Other VT:

Other vein thrombosis

PE:

Pulmonary thromboembolism

VTE:

Venous thromboembolism

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Acknowledgements

We thank the 666 institutions that responded to the questionnaires in this study.

The authors thank Enago (www.enago.jp) for the English language review.

Funding

The work was supported by the Japan Blood Products Organization (Tokyo, Japan). The funding body had no role in the design of the study; collection, analysis, and interpretation of data; and writing of the manuscript.

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MM wrote the manuscript, researched the data, and conceived and designed the study. AI, TA, and TK contributed to the discussion and reviewed/edited the manuscript. MM conducted the data analysis and drafted the initial version of the manuscript. All authors contributed to the data interpretation, critically revised the manuscript, had full access to the data in the study, and take responsibility for the integrity and accuracy of the data analysis. The corresponding author attests that all listed authors meet the authorship criteria and that persons who did not meet the criteria were omitted from the list of authors. All authors read and approved the final manuscript.

Authors’ information

Department of Obstetrics and Gynecology, Hokkaido University Graduate School of Medicine, Sapporo, Japan.

Department of Obstetrics and Gynecology, Aiiku Hospital, Tokyo, Japan.

Department of Obstetrics and Gynecology, Juntendo University Graduate School of Medicine, Tokyo, Japan.

Department of Obstetrics and Gynecology, Mie University Graduate School of Medicine, Tsu, Japan.

Department of Obstetrics and Gynecology, Nakabayashi Hospital, Tokyo, Japan.

Department of Obstetrics and Gynecology, Hamamatsu Medical Center, Hamamatsu, Japan.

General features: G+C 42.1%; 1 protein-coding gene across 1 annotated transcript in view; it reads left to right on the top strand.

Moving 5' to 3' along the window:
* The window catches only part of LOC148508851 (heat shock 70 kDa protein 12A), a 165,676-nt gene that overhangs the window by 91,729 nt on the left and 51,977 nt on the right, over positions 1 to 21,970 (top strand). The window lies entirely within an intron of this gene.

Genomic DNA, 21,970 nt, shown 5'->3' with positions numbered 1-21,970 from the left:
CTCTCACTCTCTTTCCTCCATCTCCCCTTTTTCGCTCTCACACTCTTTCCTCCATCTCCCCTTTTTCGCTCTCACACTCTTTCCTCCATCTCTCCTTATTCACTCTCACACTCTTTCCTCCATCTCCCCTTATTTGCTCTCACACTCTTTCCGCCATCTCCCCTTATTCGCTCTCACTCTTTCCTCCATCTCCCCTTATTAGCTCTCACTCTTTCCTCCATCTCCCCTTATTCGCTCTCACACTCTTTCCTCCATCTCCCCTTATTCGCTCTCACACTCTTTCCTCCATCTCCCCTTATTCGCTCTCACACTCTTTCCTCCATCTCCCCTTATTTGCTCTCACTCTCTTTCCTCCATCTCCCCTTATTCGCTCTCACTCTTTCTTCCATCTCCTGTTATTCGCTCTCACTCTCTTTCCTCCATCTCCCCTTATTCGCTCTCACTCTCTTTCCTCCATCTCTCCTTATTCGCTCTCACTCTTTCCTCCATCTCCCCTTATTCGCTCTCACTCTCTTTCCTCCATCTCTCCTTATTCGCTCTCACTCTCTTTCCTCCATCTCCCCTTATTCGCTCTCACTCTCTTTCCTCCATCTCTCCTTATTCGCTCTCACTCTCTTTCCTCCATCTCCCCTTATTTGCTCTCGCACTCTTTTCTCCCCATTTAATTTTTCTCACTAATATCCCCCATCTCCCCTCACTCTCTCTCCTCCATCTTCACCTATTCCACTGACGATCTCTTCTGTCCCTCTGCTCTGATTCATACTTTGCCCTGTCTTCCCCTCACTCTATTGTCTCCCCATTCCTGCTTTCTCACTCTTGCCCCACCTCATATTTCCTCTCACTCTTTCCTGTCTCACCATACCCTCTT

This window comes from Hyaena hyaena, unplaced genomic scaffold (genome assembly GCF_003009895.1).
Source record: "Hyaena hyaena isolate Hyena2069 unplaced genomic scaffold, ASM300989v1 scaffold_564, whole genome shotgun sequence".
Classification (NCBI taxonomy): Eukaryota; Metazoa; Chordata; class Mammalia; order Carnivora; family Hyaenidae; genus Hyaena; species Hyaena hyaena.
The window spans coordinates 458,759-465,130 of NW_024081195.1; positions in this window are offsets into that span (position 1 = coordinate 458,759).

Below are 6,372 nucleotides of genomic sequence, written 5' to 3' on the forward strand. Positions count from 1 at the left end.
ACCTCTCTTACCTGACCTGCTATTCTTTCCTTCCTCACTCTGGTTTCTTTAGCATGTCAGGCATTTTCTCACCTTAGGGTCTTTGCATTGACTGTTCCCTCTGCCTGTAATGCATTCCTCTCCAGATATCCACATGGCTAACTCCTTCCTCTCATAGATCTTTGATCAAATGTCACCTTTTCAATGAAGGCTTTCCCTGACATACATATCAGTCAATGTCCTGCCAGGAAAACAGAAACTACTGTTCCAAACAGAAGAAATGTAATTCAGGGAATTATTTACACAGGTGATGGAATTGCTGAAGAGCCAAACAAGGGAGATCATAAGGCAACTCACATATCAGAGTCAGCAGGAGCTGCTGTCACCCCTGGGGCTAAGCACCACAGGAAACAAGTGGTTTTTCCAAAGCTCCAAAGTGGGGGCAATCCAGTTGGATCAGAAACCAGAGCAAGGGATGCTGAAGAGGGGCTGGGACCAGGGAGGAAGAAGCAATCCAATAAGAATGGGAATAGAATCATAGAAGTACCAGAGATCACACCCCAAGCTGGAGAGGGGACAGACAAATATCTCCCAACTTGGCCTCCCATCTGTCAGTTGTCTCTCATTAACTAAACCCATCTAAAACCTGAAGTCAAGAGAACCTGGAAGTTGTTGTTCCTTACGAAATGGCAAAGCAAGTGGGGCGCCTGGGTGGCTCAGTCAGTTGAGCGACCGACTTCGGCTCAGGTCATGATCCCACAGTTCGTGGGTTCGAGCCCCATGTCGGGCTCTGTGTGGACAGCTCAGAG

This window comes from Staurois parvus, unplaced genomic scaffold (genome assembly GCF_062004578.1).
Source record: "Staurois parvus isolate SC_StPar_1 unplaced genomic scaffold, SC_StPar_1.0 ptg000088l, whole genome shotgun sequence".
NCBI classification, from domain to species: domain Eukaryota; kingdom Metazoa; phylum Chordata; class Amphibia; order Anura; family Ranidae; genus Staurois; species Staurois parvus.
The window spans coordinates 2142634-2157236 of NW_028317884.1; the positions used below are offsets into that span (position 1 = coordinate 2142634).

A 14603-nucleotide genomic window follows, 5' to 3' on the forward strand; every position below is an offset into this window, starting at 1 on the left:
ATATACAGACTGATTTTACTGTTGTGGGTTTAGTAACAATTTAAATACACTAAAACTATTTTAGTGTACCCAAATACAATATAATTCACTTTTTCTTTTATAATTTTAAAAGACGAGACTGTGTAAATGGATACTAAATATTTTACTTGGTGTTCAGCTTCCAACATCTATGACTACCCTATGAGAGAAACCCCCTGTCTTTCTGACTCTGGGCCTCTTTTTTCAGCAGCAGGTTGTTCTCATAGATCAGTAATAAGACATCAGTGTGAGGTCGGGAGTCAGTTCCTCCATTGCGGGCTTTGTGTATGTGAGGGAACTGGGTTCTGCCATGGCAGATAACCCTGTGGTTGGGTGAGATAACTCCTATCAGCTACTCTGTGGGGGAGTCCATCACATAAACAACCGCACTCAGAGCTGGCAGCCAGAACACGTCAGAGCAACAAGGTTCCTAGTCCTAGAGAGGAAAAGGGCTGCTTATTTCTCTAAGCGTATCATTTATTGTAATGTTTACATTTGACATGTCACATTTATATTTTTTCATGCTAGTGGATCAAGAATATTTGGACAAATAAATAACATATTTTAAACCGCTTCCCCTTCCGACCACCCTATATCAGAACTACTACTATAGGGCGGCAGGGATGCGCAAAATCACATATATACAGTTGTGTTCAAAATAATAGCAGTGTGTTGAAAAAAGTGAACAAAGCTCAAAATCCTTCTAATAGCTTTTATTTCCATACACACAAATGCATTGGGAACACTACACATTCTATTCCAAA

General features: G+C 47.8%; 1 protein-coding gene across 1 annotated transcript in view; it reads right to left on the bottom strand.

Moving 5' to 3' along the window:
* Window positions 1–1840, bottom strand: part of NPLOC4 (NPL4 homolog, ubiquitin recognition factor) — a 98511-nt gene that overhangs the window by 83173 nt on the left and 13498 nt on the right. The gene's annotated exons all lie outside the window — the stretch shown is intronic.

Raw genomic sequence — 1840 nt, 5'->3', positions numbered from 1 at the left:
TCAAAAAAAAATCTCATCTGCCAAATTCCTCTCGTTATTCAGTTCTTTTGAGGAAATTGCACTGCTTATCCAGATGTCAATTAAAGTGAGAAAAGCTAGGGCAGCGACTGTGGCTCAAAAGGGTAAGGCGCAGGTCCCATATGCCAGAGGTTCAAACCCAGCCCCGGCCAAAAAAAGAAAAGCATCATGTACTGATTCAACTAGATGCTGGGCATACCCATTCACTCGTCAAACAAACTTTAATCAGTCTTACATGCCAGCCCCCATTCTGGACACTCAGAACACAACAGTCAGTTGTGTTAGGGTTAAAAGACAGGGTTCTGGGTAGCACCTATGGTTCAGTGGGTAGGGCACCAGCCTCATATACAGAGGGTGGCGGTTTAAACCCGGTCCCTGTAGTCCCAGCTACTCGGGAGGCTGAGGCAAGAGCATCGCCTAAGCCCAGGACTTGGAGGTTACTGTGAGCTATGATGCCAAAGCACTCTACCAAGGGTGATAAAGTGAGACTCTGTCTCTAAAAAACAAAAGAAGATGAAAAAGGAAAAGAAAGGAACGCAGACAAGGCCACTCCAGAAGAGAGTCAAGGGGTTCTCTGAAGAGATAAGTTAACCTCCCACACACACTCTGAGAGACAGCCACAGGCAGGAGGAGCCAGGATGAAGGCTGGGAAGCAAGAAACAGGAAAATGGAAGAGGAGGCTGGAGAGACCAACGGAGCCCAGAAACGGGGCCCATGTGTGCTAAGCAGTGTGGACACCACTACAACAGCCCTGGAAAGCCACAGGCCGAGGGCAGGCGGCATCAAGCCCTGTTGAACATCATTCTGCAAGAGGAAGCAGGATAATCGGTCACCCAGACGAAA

The Japan Society of Obstetrical, Gynecological and Neonatal Hematology.

Corresponding author

Correspondence to Mamoru Morikawa.

Ethics declarations

Ethics approval and consent to participate

The Institutional Review Board of Hokkaido University Hospital (No. 018–280) approved the present study. The committee did not require informed consent for this retrospective study. We put information of this study on Hokkaido University Hospital’s home page with the opportunity to opt out.

Consent for publication

Not applicable.

Competing interests

The authors declare that they have no competing interests.

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Supplementary Information

Additional file 1: Supplemental Table 1

. Difference in the incidence rate of VTE per 100,000 between 1991–2000 and 2018 in Japan

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Morikawa, M., Adachi, T., Itakura, A. et al. A retrospective cohort study using a national surveillance questionnaire to investigate the characteristics of maternal venous thromboembolism in Japan in 2018. BMC Pregnancy Childbirth 21, 514 (2021). https://doi.org/10.1186/s12884-021-03993-1

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Keywords

  • Venous thromboembolism
  • Pulmonary thromboembolism
  • Antepartum
  • Postpartum
  • Pregnancy